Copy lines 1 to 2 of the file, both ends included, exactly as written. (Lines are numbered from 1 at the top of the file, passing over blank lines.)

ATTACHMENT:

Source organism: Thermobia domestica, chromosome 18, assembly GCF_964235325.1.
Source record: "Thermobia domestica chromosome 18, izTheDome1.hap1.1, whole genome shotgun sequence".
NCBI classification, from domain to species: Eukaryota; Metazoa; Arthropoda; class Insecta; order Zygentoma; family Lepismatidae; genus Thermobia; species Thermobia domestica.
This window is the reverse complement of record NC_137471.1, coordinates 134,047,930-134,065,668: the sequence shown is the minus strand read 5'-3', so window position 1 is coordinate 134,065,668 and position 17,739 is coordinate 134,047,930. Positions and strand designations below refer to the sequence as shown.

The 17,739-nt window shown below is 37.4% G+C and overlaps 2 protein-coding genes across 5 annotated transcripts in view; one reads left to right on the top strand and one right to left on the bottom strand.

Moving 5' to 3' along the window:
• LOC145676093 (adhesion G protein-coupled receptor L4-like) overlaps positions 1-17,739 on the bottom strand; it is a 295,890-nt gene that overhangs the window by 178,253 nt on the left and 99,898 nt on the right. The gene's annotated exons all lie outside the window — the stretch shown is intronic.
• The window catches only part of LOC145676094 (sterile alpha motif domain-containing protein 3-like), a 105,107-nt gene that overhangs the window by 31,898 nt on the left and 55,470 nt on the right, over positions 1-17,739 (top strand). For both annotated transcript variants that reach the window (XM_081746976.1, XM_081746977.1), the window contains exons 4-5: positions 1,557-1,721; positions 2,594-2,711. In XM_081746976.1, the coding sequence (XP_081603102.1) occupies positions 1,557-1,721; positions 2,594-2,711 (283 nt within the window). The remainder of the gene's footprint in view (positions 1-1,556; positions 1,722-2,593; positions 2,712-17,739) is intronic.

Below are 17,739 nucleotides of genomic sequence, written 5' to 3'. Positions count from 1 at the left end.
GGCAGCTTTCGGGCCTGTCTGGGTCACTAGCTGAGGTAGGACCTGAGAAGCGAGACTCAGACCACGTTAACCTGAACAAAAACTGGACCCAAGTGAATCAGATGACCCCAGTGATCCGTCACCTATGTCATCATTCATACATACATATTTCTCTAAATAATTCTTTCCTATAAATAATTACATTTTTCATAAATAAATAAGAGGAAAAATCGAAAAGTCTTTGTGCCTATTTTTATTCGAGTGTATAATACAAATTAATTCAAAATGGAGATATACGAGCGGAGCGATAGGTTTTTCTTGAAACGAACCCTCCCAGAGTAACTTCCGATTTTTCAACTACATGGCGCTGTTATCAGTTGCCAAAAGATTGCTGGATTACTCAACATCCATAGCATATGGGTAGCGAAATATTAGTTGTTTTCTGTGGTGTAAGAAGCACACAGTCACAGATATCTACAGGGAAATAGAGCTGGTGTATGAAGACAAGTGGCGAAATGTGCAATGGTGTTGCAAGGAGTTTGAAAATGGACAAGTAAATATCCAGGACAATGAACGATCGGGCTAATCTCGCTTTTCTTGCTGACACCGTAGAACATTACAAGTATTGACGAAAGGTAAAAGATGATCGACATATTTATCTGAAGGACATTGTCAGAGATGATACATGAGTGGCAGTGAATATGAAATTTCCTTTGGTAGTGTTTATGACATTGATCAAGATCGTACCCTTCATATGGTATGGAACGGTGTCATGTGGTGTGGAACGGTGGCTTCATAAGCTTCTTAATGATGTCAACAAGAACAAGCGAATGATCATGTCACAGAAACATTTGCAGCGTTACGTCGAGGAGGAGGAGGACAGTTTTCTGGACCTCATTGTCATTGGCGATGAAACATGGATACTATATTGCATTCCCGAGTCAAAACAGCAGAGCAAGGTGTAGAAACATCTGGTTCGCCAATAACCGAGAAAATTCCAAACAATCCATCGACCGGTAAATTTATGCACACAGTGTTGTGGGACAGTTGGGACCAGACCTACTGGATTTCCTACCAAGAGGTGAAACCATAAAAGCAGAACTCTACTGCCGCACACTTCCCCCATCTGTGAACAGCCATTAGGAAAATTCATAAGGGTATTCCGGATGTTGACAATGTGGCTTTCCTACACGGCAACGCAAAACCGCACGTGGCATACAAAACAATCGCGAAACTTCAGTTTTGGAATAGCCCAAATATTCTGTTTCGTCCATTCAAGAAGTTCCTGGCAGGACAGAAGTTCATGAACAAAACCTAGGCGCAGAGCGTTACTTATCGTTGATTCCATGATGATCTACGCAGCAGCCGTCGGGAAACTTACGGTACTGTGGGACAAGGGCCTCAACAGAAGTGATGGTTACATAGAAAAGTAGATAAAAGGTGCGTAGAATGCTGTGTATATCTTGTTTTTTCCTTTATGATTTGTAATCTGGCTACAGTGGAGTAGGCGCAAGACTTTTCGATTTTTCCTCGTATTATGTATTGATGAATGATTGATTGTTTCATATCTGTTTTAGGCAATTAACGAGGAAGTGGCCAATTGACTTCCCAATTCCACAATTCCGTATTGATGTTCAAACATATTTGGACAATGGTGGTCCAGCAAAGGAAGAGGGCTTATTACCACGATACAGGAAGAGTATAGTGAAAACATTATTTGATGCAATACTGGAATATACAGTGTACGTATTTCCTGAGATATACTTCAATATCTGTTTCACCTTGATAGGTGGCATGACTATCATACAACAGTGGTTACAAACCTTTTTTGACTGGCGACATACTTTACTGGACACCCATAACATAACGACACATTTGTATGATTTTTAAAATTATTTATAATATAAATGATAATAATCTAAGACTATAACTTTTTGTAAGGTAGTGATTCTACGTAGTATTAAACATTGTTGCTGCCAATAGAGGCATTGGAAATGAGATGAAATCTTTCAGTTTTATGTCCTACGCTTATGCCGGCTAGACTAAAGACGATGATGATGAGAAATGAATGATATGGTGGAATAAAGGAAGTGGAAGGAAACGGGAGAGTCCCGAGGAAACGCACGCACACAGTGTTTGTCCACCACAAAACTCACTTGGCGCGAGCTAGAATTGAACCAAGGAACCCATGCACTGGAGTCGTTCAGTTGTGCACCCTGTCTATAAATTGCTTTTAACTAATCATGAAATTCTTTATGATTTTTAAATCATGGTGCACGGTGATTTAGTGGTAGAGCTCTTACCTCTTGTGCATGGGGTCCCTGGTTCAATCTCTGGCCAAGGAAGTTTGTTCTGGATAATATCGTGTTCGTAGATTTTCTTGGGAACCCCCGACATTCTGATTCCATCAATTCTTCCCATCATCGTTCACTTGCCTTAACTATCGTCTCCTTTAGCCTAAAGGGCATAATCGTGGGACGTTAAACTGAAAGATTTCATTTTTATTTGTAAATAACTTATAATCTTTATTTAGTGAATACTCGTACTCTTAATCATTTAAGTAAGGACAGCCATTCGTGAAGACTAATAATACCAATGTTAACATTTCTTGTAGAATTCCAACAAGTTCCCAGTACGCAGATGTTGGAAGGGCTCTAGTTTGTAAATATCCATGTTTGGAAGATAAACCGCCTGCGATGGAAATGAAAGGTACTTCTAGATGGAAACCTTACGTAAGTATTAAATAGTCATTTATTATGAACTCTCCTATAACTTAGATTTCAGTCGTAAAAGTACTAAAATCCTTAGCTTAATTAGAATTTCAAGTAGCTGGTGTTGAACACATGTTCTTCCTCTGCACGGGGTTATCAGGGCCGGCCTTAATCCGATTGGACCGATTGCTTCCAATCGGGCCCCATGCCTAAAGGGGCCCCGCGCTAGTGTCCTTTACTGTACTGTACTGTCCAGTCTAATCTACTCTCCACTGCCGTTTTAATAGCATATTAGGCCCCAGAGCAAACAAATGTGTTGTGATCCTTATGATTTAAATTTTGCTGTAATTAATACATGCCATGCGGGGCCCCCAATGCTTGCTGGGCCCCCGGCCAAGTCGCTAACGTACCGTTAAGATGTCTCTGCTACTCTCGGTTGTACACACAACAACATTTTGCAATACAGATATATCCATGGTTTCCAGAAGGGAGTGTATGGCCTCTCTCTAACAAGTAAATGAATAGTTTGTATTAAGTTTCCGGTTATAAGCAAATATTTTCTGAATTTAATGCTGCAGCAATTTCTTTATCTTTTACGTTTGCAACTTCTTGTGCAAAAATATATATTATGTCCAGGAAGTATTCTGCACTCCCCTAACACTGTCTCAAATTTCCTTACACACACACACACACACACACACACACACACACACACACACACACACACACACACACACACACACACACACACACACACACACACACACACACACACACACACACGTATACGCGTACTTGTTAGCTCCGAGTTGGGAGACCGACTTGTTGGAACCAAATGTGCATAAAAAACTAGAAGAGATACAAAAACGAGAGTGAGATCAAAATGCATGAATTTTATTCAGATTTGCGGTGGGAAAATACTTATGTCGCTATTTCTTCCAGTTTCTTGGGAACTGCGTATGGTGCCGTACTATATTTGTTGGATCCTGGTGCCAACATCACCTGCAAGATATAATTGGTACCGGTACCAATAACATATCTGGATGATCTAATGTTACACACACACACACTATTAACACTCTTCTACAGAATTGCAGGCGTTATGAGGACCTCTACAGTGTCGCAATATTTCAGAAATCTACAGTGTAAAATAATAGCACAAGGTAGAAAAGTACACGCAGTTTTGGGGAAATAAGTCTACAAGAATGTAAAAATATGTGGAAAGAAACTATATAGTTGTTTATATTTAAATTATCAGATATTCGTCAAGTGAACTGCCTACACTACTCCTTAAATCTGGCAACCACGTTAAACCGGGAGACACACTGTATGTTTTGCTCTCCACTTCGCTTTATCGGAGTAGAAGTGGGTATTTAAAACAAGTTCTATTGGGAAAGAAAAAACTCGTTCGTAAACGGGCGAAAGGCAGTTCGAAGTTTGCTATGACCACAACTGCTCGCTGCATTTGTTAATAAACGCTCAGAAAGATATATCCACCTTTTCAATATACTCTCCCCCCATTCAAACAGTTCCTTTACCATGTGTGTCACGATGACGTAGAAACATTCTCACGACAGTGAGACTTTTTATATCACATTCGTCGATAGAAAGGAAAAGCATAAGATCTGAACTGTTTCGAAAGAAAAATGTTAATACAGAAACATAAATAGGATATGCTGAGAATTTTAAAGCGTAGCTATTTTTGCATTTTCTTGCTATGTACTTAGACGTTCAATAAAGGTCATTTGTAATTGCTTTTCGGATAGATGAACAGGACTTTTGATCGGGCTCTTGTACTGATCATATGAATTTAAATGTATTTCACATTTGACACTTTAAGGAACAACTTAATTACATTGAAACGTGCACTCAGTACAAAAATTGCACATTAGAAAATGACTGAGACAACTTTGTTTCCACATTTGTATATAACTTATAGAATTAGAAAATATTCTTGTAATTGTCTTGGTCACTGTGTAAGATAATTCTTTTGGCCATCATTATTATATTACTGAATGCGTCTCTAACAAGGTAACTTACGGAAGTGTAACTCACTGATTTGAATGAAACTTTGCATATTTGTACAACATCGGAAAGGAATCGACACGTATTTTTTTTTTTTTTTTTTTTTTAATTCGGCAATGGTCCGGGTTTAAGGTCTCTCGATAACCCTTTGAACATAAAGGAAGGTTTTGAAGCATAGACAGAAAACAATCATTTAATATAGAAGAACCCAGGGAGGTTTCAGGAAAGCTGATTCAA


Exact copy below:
Source organism: Thermobia domestica, chromosome 18, assembly GCF_964235325.1.
Source record: "Thermobia domestica chromosome 18, izTheDome1.hap1.1, whole genome shotgun sequence".